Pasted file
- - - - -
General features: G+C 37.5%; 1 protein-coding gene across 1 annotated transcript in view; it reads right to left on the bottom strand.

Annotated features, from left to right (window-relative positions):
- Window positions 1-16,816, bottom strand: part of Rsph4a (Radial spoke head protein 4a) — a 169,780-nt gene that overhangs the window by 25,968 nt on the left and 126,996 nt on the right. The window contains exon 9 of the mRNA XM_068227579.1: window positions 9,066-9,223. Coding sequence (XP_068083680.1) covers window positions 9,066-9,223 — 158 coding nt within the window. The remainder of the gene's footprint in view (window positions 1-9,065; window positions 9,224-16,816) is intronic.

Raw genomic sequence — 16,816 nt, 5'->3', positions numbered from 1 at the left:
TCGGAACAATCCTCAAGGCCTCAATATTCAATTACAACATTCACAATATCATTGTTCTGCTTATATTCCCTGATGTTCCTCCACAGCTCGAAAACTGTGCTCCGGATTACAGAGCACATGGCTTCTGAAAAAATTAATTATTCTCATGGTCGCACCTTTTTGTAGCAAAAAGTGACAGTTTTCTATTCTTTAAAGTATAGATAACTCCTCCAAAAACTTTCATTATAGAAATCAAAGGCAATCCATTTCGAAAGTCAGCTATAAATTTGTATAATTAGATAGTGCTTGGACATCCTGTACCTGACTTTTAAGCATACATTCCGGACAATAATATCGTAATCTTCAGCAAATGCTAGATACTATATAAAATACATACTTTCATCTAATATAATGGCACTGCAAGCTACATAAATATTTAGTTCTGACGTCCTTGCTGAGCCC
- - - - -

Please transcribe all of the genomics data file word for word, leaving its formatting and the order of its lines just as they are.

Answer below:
General features: G+C 37.5%; 1 protein-coding gene across 1 annotated transcript in view; it reads right to left on the bottom strand.

Annotated features, from left to right (window-relative positions):
- Window positions 1-16,816, bottom strand: part of Rsph4a (Radial spoke head protein 4a) — a 169,780-nt gene that overhangs the window by 25,968 nt on the left and 126,996 nt on the right. The window contains exon 9 of the mRNA XM_068227579.1: window positions 9,066-9,223. Coding sequence (XP_068083680.1) covers window positions 9,066-9,223 — 158 coding nt within the window. The remainder of the gene's footprint in view (window positions 1-9,065; window positions 9,224-16,816) is intronic.

Raw genomic sequence — 16,816 nt, 5'->3', positions numbered from 1 at the left:
TCGGAACAATCCTCAAGGCCTCAATATTCAATTACAACATTCACAATATCATTGTTCTGCTTATATTCCCTGATGTTCCTCCACAGCTCGAAAACTGTGCTCCGGATTACAGAGCACATGGCTTCTGAAAAAATTAATTATTCTCATGGTCGCACCTTTTTGTAGCAAAAAGTGACAGTTTTCTATTCTTTAAAGTATAGATAACTCCTCCAAAAACTTTCATTATAGAAATCAAAGGCAATCCATTTCGAAAGTCAGCTATAAATTTGTATAATTAGATAGTGCTTGGACATCCTGTACCTGACTTTTAAGCATACATTCCGGACAATAATATCGTAATCTTCAGCAAATGCTAGATACTATATAAAATACATACTTTCATCTAATATAATGGCACTGCAAGCTACATAAATATTTAGTTCTGACGTCCTTGCTGAGCCC